PhD programmes involve various more or less compulsory activities such as s
summer schools and targeted courses. What does the programme in question
offer and what are the student’s plans?
For some tasks, the entire responsibility lies with the supervisor, for example s
THEOVERALLFEASIBILITYOFTHE0H$ PROJECT ! NUMBEROFOTHERTASKSREQUIRETHAT
applications, notices convening meetings, etc. Who will be responsible for
58 G. Wichmann-Hansen et al.
Some PhD programmes include a period abroad. What attitude do the student s
and the supervisor have to study periods abroad?
5.4 Project Planning and the PhD Plan
PhD programmes will normally be based on a research and study plan (the PhD
plan) for the individual student [4, 5]. The PhD plan can be more or less detailed,
but should include a timetable, an agreement about the form of supervision, plans
activities, a budget and agreements regarding copyrights and patents, if applicable.
The intention of the PhD plan is to ensure that the student and the supervisor make
their expectations clear.
It is important that both parties are aware of expectations and plans at all times
and are open to changes and new ideas. Regular meetings with the supervisor or the
ENTIRESUPERVISOR GROUPARERECOMMENDEDASA BASISFORFOLLOWINGTHE PROJECTAND
guaranteeing a sufﬁcient progression and quality. These meetings should include
PROJECT STATUS 0H$ PROGRAMME DETAILS COURSES PERIODS ABROAD PARTICIPATION IN
conferences, teaching, etc.) and career planning. In the literature, these meetings are
to attend to process issues . However, it has been argued that supervisors have a
tendency to neglect process issues like students’ writing skills, ability to manage
time, seek realistic goals, ability to communicate verbally, etc. . It is important to
ing/publishing results. It is also a study and learning process that needs facilitation
5.5 Meeting Activities
Regular supervision meetings are essential for the supervision process, as they pro-
vide a regular forum for advice and academic assistance. It is recommended that
meetings should be regular, planned and systematic, whether they focus on process
issues (status, deadlines, well-being, relations, etc.) or product-related issues (data,
analysis, results, drafts for manuscripts, etc.).
Students and supervisors must agree on how often to meet. It is therefore a good
idea to prepare a meeting calendar early in the programme. It ensures ongoing dia-
logue in what is often a busy working life. Planned meetings cannot be replaced by
informal daily contact. The points in Panel 5.2 show some of the points that should
be dealt with. Note that it is recommended that it is the student who takes the initia-
tive to the meetings.
5 Successful PhD Supervision
5.6 Research Environment
Next after the student–supervisor relationship, the research environment is crucial
for a successful PhD programme . Here the size and scientiﬁc excellence of the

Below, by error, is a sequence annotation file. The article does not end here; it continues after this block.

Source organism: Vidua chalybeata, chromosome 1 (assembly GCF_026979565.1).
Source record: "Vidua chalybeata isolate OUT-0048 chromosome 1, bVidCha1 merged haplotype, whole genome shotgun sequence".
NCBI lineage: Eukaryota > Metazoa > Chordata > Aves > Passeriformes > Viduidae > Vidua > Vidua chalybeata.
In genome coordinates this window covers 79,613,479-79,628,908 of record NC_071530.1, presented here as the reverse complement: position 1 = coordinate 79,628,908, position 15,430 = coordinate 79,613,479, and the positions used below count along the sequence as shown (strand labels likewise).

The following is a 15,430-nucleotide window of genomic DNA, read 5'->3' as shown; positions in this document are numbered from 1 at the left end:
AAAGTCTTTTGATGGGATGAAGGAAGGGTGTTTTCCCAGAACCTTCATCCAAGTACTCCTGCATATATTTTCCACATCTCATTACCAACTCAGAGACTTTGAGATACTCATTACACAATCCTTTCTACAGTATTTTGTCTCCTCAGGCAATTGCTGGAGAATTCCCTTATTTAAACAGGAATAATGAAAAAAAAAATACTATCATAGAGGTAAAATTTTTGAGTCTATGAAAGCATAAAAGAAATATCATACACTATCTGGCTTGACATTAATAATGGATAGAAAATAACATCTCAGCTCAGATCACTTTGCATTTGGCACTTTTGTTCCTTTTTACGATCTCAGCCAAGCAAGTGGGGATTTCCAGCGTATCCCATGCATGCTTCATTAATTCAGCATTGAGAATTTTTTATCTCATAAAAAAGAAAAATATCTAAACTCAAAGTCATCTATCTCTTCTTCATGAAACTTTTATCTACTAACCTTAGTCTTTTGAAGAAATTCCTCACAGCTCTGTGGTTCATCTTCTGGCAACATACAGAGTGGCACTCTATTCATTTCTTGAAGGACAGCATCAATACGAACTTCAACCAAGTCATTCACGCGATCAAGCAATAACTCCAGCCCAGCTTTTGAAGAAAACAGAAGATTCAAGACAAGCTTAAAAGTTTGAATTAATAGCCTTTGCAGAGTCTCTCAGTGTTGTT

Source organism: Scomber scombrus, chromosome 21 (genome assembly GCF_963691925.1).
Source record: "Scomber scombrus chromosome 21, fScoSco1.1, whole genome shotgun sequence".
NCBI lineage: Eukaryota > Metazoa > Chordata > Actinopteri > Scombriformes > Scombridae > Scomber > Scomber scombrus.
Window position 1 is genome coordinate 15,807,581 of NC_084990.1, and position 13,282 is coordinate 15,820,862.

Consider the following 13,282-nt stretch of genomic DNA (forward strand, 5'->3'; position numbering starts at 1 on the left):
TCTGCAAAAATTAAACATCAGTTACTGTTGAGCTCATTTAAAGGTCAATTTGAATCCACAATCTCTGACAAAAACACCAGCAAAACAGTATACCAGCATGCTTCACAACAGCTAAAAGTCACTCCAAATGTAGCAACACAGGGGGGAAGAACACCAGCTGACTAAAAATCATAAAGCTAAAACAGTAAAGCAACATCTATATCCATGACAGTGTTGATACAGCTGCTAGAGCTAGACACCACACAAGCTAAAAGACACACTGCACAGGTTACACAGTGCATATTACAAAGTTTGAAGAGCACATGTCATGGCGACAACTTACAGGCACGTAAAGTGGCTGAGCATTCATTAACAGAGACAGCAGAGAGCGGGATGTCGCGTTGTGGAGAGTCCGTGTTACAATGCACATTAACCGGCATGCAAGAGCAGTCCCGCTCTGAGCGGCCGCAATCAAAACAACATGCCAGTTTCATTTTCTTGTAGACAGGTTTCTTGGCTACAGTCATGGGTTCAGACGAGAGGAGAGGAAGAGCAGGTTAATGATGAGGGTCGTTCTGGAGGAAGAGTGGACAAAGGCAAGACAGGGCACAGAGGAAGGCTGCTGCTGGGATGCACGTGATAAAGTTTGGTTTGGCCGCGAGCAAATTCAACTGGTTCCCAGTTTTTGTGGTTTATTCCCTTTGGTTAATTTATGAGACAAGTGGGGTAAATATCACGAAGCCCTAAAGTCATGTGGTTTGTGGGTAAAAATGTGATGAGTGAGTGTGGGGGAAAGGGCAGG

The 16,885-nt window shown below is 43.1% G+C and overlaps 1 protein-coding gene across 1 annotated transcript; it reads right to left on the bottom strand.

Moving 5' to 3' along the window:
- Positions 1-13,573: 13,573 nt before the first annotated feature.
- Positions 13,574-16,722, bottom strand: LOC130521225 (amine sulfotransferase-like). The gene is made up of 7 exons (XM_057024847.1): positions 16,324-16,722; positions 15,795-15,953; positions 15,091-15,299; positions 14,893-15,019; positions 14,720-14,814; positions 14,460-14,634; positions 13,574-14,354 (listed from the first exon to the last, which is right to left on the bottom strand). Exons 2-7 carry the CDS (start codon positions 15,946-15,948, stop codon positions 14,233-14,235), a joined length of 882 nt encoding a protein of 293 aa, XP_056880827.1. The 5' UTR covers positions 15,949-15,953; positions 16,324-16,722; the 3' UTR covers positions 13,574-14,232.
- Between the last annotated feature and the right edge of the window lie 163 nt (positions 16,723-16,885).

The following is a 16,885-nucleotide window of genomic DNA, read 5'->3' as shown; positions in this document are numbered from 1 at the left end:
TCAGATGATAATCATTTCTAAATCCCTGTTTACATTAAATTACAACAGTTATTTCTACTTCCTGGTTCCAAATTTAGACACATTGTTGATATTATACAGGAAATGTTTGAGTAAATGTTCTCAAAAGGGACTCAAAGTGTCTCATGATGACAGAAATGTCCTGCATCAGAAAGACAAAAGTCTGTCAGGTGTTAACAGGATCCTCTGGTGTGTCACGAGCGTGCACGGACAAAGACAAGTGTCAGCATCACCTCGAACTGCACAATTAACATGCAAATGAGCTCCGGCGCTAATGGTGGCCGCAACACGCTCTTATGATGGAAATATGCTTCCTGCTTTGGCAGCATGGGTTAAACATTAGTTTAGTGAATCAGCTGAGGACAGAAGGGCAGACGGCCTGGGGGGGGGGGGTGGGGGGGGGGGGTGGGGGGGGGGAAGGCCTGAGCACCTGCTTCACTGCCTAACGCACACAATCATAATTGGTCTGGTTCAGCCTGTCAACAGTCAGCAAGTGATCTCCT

department and the institution are central to creating the conditions for a positive
outcome. Another crucial point is the number of PhD students. Here, a delicate bal-
ance exists between assuring the PhD student close contact to other PhD students
and avoiding that the number of PhD students per supervisor is so high that the
individual student does not get sufﬁcient supervision. No exact number can be
given. This being dependent on the supervisor and the students concerned. However,
none of these can be effective if students are not involved in the academic network.
Panel 5.3 shows some of the points that should be considered.
Panel 5.2 Meeting activities
60 G. Wichmann-Hansen et al.
Panel 5.3 Research environment
5 Successful PhD Supervision
5.7 Text Production
Students and supervisors should agree on how they plan to work with manuscripts
and presentations . People have different ways of writing and different needs for
feedback and advice. Some people write many drafts and improve them along the
way in accordance with the overall goal. Others write ﬁnished sections right away
in accordance with a carefully prepared outline. Some need assistance to plan the
material – others need assistance with communication or procedures. Common to
all is the fact that writing an article is something one has to learn and that the feed-
back from the supervisor should match the student’s experience. It should therefore
change character as the PhD programme progresses . The points in Panel 5.4
show some of the points to consider.
The content and structure of the PhD dissertation is normally discussed between
the student and the supervisor, but it is naturally the student who has the ﬁnal
responsibility for the content. The supervisor’s main task is to supervise, i.e. to
support the writing process and ensure that the dissertation can be assessed, which
means that it should be submitted correctly and comply with formal requirements.
5.8 Advice and Assistance
to quickly agree on a solution and no problem is too small to be discussed. Both stu-
dents and supervisors should address any aspects they are unhappy with or puzzled
about and try to solve the problem informally through dialogue. No matter how trivial